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Mathematical and computational modeling in Social Sciences

Abstract

The search for the statistical laws that describe the human social behavior is probably one of the most ambitious aims of science. In fact, the very notion of mathematical sociology was introduced originally in the classic trilogy Foundation of Asimov, being then up to par with the futuristic technologies envisioned by science fiction. Like many of those visions, especially those regarding artificial intelligence, the mathematization of the social sciences must come of age already in this century and its impact will be inestimable given the creative and destructive potential of the crowds. In this research project we will look mainly at a most usual, though largely unnoticed, beneficial feature of the crowds - the collective intelligence - that allows groups to solve problems that are way beyond the capability of any single individual. This point grounds the whole science of organizational design as well as the somewhat mysterious phenomenon of the wisdom of crowds or Vox Populi revealed by the surprisingly high accuracy of the collective estimate of a quantity given by the mean of the independent individual estimates. In this main theme, we plan to explore some paradigms of cooperation in the organization of task forces, such as the blackboard systems used to model brainstorming. Our goal is to determine how the problem-solving performance of a group depends on the individual propensities to read and write on the blackboard, as well as on the amount of information that can be displayed on the blackboard. As for the Vox Populi, we plan to explore the influence of the characteristics of the distribution of individual estimates on the accuracy of the collective estimate. In addition to collective intelligence, we will also consider topics that are more traditional to social sciences, as the casual group dynamics (e.g., groups in a cocktail party) and the spreading of behavioral patterns (e.g., criminal behavior) among susceptible members of the population. Both topics allow the validation of the mathematical models using data from public databases. A main goal of this research proposal is the setting up of a network of researchers with focus on the modeling of human social behavior. (AU)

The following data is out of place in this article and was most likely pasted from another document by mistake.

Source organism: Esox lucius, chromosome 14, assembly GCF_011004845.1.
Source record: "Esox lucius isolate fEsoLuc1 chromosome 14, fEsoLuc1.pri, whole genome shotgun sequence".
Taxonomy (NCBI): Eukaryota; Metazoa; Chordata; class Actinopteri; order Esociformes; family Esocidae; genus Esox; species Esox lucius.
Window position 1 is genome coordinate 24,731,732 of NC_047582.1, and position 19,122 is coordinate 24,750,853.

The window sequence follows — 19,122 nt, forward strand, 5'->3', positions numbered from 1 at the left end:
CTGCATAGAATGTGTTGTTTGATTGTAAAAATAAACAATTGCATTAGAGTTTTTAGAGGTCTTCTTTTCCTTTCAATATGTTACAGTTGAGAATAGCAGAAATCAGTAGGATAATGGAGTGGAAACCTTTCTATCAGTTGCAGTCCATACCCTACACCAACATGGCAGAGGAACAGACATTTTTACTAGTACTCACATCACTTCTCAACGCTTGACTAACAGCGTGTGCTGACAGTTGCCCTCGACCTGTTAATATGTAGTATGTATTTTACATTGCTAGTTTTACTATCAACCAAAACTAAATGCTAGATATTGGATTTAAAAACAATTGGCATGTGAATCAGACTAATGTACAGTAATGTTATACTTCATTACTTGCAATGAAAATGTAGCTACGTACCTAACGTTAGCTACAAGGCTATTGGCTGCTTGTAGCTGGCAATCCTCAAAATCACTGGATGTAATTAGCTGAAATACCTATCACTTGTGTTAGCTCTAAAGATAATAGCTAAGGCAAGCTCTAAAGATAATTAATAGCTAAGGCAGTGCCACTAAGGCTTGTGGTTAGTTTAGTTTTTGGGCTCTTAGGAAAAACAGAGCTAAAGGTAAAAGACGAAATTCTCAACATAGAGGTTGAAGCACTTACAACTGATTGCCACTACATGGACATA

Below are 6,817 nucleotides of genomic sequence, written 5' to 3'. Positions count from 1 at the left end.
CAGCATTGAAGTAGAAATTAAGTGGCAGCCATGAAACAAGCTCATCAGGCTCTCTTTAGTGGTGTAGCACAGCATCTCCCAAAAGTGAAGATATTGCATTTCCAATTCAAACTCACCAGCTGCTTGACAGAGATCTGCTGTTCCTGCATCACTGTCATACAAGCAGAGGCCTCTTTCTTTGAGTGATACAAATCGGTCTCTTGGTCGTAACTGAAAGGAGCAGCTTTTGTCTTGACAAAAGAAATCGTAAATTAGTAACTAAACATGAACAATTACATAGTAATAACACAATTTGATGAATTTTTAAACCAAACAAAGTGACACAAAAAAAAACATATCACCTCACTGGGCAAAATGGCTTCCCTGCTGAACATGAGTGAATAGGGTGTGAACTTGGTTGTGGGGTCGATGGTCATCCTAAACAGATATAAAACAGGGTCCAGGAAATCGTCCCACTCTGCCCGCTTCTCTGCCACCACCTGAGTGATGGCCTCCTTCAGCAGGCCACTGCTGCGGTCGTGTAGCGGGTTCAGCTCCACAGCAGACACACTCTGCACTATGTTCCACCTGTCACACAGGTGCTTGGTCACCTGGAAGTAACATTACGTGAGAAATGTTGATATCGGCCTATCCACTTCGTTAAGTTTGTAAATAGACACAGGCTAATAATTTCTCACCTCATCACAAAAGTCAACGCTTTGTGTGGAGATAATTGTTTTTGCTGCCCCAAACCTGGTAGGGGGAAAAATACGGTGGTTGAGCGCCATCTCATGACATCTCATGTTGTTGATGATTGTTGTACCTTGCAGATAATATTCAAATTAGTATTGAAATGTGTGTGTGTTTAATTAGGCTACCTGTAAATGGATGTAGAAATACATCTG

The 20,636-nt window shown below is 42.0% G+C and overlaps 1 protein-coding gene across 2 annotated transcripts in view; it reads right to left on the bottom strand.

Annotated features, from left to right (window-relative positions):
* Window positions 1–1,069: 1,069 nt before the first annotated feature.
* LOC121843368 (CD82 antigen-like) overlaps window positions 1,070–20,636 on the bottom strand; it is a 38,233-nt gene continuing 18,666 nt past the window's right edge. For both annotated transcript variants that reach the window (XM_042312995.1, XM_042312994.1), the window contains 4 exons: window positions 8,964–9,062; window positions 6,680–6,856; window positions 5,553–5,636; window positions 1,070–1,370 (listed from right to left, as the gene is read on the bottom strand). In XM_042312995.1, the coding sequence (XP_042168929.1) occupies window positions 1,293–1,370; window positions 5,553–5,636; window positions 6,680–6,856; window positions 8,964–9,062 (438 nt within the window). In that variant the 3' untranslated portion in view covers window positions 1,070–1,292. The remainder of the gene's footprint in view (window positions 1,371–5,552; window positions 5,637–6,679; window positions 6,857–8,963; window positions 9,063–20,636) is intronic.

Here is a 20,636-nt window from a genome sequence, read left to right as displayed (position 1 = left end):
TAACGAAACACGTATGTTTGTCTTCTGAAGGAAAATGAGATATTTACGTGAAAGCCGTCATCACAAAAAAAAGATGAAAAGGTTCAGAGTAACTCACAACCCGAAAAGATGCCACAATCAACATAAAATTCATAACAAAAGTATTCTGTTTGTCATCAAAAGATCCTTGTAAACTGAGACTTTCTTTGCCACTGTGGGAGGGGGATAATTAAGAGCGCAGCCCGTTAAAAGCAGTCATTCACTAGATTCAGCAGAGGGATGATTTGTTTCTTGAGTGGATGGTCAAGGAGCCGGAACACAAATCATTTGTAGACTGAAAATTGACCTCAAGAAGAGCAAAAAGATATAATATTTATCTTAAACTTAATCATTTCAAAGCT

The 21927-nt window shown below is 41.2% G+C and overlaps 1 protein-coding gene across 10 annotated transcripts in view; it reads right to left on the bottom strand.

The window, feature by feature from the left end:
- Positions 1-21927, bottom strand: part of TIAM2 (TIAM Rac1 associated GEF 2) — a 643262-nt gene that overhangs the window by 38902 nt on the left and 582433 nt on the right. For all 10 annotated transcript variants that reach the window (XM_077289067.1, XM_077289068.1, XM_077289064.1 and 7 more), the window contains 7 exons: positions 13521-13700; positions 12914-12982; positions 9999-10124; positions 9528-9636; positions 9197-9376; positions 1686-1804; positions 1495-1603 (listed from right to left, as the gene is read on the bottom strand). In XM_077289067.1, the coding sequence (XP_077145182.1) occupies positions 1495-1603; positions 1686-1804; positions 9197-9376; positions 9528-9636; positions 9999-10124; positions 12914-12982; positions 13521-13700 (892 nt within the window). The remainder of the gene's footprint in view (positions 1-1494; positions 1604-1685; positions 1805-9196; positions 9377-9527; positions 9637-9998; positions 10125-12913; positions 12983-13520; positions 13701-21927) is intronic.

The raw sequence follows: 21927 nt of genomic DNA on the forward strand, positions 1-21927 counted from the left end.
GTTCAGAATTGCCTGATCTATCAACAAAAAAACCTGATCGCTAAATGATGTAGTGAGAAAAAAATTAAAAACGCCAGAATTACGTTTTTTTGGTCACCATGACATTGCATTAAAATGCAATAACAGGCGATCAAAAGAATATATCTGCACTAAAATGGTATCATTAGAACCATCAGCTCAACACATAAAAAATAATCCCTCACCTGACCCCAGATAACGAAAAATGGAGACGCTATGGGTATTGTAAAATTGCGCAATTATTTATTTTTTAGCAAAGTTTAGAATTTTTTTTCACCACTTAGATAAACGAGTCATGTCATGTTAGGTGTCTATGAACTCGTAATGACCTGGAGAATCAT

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Scientific publications (9)
(References retrieved automatically from Web of Science and SciELO through information on FAPESP grants and their corresponding numbers as mentioned in the publications by the authors)
FONTANARI, JOSE F.. Kant's Modal Asymmetry between Truth-Telling and Lying Revisited. SYMMETRY-BASEL, v. 15, n. 2, p. 14-pg., . (20/03041-3)
REIA, SANDRO M.; FONTANARI, JOSE F.. A SIR epidemic model for citation dynamics. EUROPEAN PHYSICAL JOURNAL PLUS, v. 136, n. 2, . (20/03041-3)
TORTURA, HENRIQUE A.; FONTANARI, JOSE F.. The synergy between two threats: Disinformation and COVID-19. MATHEMATICAL MODELS & METHODS IN APPLIED SCIENCES, v. 32, n. 10, p. 21-pg., . (20/03041-3)
FONTANARI, JOSE F.. A stochastic model for the influence of social distancing on loneliness. PHYSICA A-STATISTICAL MECHANICS AND ITS APPLICATIONS, v. 584, . (20/03041-3)
SIQUEIRA NETO, NILTON S.; FONTANARI, JOSE F.. On the efficacy of the wisdom of crowds to forecast economic indicators. European Physical Journal B, v. 96, n. 1, p. 9-pg., . (20/03041-3)
HARDY, PETER; MARCOLINO, LEANDRO SORIANO; FONTANARI, JOSE F.. The paradox of productivity during quarantine: an agent-based simulation. European Physical Journal B, v. 94, n. 1, . (20/03041-3)
REIA, SANDRO M.; FONTANARI, JOSE F.. Wisdom of crowds: much ado about nothing. JOURNAL OF STATISTICAL MECHANICS-THEORY AND EXPERIMENT, v. 2021, n. 5, . (20/03041-3)
REIA, SANDRO M.; FONTANARI, JOSE F.. Long-term scientific impact revisited. EUROPEAN PHYSICAL JOURNAL PLUS, v. 137, n. 1, . (20/03041-3)
FONTANARI, JOSE F.. Stochastic Simulations of Casual Groups. MATHEMATICS, v. 11, n. 9, p. 16-pg., . (20/03041-3)

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